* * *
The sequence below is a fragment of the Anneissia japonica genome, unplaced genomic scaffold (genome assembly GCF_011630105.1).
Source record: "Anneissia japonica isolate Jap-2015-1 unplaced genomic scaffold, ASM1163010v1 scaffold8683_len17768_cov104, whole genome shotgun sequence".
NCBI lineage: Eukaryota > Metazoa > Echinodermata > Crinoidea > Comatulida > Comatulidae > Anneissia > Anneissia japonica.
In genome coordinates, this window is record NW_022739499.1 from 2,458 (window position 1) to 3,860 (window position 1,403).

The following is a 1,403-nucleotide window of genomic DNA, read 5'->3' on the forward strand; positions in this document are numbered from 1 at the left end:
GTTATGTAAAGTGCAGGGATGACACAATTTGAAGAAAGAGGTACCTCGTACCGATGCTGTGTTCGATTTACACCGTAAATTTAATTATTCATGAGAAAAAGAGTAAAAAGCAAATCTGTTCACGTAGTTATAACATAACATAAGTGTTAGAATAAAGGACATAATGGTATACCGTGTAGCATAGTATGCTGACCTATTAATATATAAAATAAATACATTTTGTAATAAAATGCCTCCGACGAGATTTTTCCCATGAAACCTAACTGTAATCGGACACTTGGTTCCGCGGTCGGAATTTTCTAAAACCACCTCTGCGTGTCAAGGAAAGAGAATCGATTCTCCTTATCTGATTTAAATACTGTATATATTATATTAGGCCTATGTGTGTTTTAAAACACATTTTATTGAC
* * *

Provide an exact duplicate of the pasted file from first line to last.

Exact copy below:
The sequence below is a fragment of the Anneissia japonica genome, unplaced genomic scaffold (genome assembly GCF_011630105.1).
Source record: "Anneissia japonica isolate Jap-2015-1 unplaced genomic scaffold, ASM1163010v1 scaffold8683_len17768_cov104, whole genome shotgun sequence".
NCBI lineage: Eukaryota > Metazoa > Echinodermata > Crinoidea > Comatulida > Comatulidae > Anneissia > Anneissia japonica.
In genome coordinates, this window is record NW_022739499.1 from 2,458 (window position 1) to 3,860 (window position 1,403).

The following is a 1,403-nucleotide window of genomic DNA, read 5'->3' on the forward strand; positions in this document are numbered from 1 at the left end:
GTTATGTAAAGTGCAGGGATGACACAATTTGAAGAAAGAGGTACCTCGTACCGATGCTGTGTTCGATTTACACCGTAAATTTAATTATTCATGAGAAAAAGAGTAAAAAGCAAATCTGTTCACGTAGTTATAACATAACATAAGTGTTAGAATAAAGGACATAATGGTATACCGTGTAGCATAGTATGCTGACCTATTAATATATAAAATAAATACATTTTGTAATAAAATGCCTCCGACGAGATTTTTCCCATGAAACCTAACTGTAATCGGACACTTGGTTCCGCGGTCGGAATTTTCTAAAACCACCTCTGCGTGTCAAGGAAAGAGAATCGATTCTCCTTATCTGATTTAAATACTGTATATATTATATTAGGCCTATGTGTGTTTTAAAACACATTTTATTGAC